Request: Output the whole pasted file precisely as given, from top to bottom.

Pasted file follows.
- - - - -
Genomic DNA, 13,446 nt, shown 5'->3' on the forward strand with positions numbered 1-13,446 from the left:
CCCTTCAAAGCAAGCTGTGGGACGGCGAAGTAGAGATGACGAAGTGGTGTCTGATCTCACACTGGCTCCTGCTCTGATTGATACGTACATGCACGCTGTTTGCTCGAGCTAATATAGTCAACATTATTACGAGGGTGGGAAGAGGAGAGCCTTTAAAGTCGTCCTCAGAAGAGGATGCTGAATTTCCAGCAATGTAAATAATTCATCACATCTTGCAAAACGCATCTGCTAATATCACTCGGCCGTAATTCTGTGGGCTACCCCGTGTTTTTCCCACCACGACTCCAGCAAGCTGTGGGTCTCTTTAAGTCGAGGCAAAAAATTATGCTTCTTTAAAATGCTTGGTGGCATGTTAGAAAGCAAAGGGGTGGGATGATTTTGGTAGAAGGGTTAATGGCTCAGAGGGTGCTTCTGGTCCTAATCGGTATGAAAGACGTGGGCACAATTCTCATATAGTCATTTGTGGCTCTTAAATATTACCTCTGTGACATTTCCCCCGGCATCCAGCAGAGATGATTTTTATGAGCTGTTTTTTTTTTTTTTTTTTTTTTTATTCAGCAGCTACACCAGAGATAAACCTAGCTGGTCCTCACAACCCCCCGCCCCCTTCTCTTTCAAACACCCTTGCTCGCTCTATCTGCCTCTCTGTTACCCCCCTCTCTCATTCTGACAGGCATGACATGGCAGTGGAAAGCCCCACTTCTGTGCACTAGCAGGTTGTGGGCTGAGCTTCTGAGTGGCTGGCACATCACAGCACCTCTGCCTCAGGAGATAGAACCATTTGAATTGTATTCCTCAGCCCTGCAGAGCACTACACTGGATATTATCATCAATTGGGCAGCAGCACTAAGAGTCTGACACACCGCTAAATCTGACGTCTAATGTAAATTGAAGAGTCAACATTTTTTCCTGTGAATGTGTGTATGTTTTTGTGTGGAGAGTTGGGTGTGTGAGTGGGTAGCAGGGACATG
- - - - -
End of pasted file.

Genomic DNA, 13,446 nt, shown 5'->3' on the forward strand with positions numbered 1-13,446 from the left:
CCCTTCAAAGCAAGCTGTGGGACGGCGAAGTAGAGATGACGAAGTGGTGTCTGATCTCACACTGGCTCCTGCTCTGATTGATACGTACATGCACGCTGTTTGCTCGAGCTAATATAGTCAACATTATTACGAGGGTGGGAAGAGGAGAGCCTTTAAAGTCGTCCTCAGAAGAGGATGCTGAATTTCCAGCAATGTAAATAATTCATCACATCTTGCAAAACGCATCTGCTAATATCACTCGGCCGTAATTCTGTGGGCTACCCCGTGTTTTTCCCACCACGACTCCAGCAAGCTGTGGGTCTCTTTAAGTCGAGGCAAAAAATTATGCTTCTTTAAAATGCTTGGTGGCATGTTAGAAAGCAAAGGGGTGGGATGATTTTGGTAGAAGGGTTAATGGCTCAGAGGGTGCTTCTGGTCCTAATCGGTATGAAAGACGTGGGCACAATTCTCATATAGTCATTTGTGGCTCTTAAATATTACCTCTGTGACATTTCCCCCGGCATCCAGCAGAGATGATTTTTATGAGCTGTTTTTTTTTTTTTTTTTTTTTTTATTCAGCAGCTACACCAGAGATAAACCTAGCTGGTCCTCACAACCCCCCGCCCCCTTCTCTTTCAAACACCCTTGCTCGCTCTATCTGCCTCTCTGTTACCCCCCTCTCTCATTCTGACAGGCATGACATGGCAGTGGAAAGCCCCACTTCTGTGCACTAGCAGGTTGTGGGCTGAGCTTCTGAGTGGCTGGCACATCACAGCACCTCTGCCTCAGGAGATAGAACCATTTGAATTGTATTCCTCAGCCCTGCAGAGCACTACACTGGATATTATCATCAATTGGGCAGCAGCACTAAGAGTCTGACACACCGCTAAATCTGACGTCTAATGTAAATTGAAGAGTCAACATTTTTTCCTGTGAATGTGTGTATGTTTTTGTGTGGAGAGTTGGGTGTGTGAGTGGGTAGCAGGGACATG